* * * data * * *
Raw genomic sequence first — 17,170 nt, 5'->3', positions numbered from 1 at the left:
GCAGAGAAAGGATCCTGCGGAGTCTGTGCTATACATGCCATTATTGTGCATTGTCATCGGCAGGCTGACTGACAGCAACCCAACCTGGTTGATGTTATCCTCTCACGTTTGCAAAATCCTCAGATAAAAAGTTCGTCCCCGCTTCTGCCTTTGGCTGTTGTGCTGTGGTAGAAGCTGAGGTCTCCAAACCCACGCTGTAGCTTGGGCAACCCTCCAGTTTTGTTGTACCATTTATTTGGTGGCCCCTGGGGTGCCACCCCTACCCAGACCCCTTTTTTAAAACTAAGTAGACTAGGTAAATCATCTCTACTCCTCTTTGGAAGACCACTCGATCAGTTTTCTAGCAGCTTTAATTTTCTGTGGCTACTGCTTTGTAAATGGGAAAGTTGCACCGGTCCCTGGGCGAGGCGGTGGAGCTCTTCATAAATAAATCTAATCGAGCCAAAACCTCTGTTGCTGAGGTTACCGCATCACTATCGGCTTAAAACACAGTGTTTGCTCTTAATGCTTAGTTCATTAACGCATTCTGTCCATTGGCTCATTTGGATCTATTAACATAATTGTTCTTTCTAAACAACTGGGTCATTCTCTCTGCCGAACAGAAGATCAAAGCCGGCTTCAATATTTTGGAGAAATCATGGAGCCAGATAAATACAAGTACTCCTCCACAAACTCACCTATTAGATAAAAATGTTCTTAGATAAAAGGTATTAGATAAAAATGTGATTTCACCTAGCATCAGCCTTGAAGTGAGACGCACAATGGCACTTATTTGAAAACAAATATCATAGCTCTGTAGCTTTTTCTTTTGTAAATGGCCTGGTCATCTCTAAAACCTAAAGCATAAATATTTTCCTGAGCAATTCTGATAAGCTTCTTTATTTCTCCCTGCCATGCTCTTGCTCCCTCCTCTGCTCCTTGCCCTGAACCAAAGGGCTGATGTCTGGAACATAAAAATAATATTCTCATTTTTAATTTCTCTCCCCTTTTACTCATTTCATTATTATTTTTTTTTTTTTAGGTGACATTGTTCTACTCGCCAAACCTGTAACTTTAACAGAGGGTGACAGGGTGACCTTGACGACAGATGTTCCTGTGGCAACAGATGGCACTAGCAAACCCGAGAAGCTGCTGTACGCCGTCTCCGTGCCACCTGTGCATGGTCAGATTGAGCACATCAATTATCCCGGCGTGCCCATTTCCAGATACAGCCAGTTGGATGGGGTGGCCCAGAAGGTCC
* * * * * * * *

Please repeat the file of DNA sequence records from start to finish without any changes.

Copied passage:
Raw genomic sequence first — 17,170 nt, 5'->3', positions numbered from 1 at the left:
GCAGAGAAAGGATCCTGCGGAGTCTGTGCTATACATGCCATTATTGTGCATTGTCATCGGCAGGCTGACTGACAGCAACCCAACCTGGTTGATGTTATCCTCTCACGTTTGCAAAATCCTCAGATAAAAAGTTCGTCCCCGCTTCTGCCTTTGGCTGTTGTGCTGTGGTAGAAGCTGAGGTCTCCAAACCCACGCTGTAGCTTGGGCAACCCTCCAGTTTTGTTGTACCATTTATTTGGTGGCCCCTGGGGTGCCACCCCTACCCAGACCCCTTTTTTAAAACTAAGTAGACTAGGTAAATCATCTCTACTCCTCTTTGGAAGACCACTCGATCAGTTTTCTAGCAGCTTTAATTTTCTGTGGCTACTGCTTTGTAAATGGGAAAGTTGCACCGGTCCCTGGGCGAGGCGGTGGAGCTCTTCATAAATAAATCTAATCGAGCCAAAACCTCTGTTGCTGAGGTTACCGCATCACTATCGGCTTAAAACACAGTGTTTGCTCTTAATGCTTAGTTCATTAACGCATTCTGTCCATTGGCTCATTTGGATCTATTAACATAATTGTTCTTTCTAAACAACTGGGTCATTCTCTCTGCCGAACAGAAGATCAAAGCCGGCTTCAATATTTTGGAGAAATCATGGAGCCAGATAAATACAAGTACTCCTCCACAAACTCACCTATTAGATAAAAATGTTCTTAGATAAAAGGTATTAGATAAAAATGTGATTTCACCTAGCATCAGCCTTGAAGTGAGACGCACAATGGCACTTATTTGAAAACAAATATCATAGCTCTGTAGCTTTTTCTTTTGTAAATGGCCTGGTCATCTCTAAAACCTAAAGCATAAATATTTTCCTGAGCAATTCTGATAAGCTTCTTTATTTCTCCCTGCCATGCTCTTGCTCCCTCCTCTGCTCCTTGCCCTGAACCAAAGGGCTGATGTCTGGAACATAAAAATAATATTCTCATTTTTAATTTCTCTCCCCTTTTACTCATTTCATTATTATTTTTTTTTTTTTAGGTGACATTGTTCTACTCGCCAAACCTGTAACTTTAACAGAGGGTGACAGGGTGACCTTGACGACAGATGTTCCTGTGGCAACAGATGGCACTAGCAAACCCGAGAAGCTGCTGTACGCCGTCTCCGTGCCACCTGTGCATGGTCAGATTGAGCACATCAATTATCCCGGCGTGCCCATTTCCAGATACAGCCAGTTGGATGGGGTGGCCCAGAAGGTCC